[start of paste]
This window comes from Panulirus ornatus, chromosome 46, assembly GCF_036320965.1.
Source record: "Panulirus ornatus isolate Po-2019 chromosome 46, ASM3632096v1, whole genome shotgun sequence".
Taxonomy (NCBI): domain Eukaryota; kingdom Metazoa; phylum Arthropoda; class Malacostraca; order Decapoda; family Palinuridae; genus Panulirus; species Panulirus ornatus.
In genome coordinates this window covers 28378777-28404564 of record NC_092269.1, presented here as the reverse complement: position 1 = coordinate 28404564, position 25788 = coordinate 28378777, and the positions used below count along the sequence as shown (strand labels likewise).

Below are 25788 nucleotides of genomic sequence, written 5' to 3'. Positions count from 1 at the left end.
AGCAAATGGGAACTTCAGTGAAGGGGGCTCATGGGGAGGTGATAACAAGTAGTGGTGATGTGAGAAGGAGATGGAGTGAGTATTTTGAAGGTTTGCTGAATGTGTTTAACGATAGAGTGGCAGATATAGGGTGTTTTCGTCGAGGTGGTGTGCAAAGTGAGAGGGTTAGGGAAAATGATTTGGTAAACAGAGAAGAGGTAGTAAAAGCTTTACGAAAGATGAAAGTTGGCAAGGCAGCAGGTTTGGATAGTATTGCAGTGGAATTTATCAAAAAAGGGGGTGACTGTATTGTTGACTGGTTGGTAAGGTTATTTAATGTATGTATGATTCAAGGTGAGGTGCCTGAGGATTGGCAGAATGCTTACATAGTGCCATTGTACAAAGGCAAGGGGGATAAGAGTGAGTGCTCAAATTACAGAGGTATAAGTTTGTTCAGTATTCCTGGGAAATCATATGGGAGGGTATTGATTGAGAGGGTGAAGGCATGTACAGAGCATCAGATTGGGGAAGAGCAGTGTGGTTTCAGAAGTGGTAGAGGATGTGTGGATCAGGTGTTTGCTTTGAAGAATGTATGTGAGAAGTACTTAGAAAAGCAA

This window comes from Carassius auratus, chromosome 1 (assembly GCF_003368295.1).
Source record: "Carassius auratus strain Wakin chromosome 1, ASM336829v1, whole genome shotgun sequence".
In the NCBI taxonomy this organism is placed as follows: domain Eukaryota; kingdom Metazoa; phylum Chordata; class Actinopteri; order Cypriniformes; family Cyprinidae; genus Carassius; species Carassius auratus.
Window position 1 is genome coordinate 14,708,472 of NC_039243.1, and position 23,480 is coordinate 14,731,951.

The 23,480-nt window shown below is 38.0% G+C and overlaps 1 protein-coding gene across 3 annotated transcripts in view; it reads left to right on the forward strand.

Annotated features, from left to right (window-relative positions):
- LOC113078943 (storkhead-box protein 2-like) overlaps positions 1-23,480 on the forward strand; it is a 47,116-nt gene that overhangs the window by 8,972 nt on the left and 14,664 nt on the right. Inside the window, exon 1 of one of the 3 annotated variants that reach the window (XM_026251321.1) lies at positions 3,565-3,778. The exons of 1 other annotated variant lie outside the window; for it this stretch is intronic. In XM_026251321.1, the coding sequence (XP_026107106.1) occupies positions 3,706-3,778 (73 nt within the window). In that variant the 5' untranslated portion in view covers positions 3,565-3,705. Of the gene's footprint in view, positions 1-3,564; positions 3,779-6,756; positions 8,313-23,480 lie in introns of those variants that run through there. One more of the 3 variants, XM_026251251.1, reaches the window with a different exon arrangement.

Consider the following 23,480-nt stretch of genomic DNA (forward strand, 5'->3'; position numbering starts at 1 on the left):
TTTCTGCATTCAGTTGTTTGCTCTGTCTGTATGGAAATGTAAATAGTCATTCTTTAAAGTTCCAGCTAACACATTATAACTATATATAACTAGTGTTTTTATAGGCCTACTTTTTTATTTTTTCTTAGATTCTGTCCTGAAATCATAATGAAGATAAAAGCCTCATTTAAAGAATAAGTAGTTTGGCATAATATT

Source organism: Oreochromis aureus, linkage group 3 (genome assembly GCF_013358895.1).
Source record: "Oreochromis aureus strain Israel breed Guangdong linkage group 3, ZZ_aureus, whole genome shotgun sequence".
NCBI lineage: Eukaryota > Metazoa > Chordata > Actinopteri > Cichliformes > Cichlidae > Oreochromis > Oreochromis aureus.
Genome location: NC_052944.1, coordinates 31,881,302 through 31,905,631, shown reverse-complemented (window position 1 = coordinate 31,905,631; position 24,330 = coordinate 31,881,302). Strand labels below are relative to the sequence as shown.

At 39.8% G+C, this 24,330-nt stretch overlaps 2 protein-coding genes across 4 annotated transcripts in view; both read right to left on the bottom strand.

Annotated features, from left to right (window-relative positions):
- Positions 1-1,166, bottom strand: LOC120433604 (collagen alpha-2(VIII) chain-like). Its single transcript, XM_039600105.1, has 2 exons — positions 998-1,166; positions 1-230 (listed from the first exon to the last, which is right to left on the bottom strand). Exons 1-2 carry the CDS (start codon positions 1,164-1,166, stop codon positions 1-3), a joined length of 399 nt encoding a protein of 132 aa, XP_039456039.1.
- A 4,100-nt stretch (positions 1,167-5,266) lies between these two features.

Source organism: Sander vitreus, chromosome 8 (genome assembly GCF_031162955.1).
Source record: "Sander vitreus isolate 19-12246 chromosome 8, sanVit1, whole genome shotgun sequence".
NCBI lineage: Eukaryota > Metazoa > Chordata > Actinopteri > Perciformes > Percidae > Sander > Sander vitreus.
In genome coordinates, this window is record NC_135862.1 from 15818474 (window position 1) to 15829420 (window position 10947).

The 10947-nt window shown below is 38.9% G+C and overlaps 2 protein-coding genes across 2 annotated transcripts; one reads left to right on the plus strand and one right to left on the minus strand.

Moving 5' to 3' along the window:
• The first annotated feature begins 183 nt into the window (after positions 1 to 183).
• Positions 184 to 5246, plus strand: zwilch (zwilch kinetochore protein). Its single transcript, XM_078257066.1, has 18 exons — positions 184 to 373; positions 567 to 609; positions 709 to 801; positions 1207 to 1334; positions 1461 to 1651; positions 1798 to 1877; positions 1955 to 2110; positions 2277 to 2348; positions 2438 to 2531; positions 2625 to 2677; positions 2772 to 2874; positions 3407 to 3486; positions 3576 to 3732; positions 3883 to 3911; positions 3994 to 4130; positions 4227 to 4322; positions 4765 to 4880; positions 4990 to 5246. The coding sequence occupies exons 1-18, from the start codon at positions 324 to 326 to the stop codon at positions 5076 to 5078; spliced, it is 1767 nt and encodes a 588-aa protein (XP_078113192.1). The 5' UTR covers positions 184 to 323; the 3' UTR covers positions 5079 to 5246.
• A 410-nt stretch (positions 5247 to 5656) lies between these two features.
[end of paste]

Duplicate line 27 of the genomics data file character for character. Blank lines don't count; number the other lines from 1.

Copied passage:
In genome coordinates, this window is record NC_135862.1 from 15818474 (window position 1) to 15829420 (window position 10947).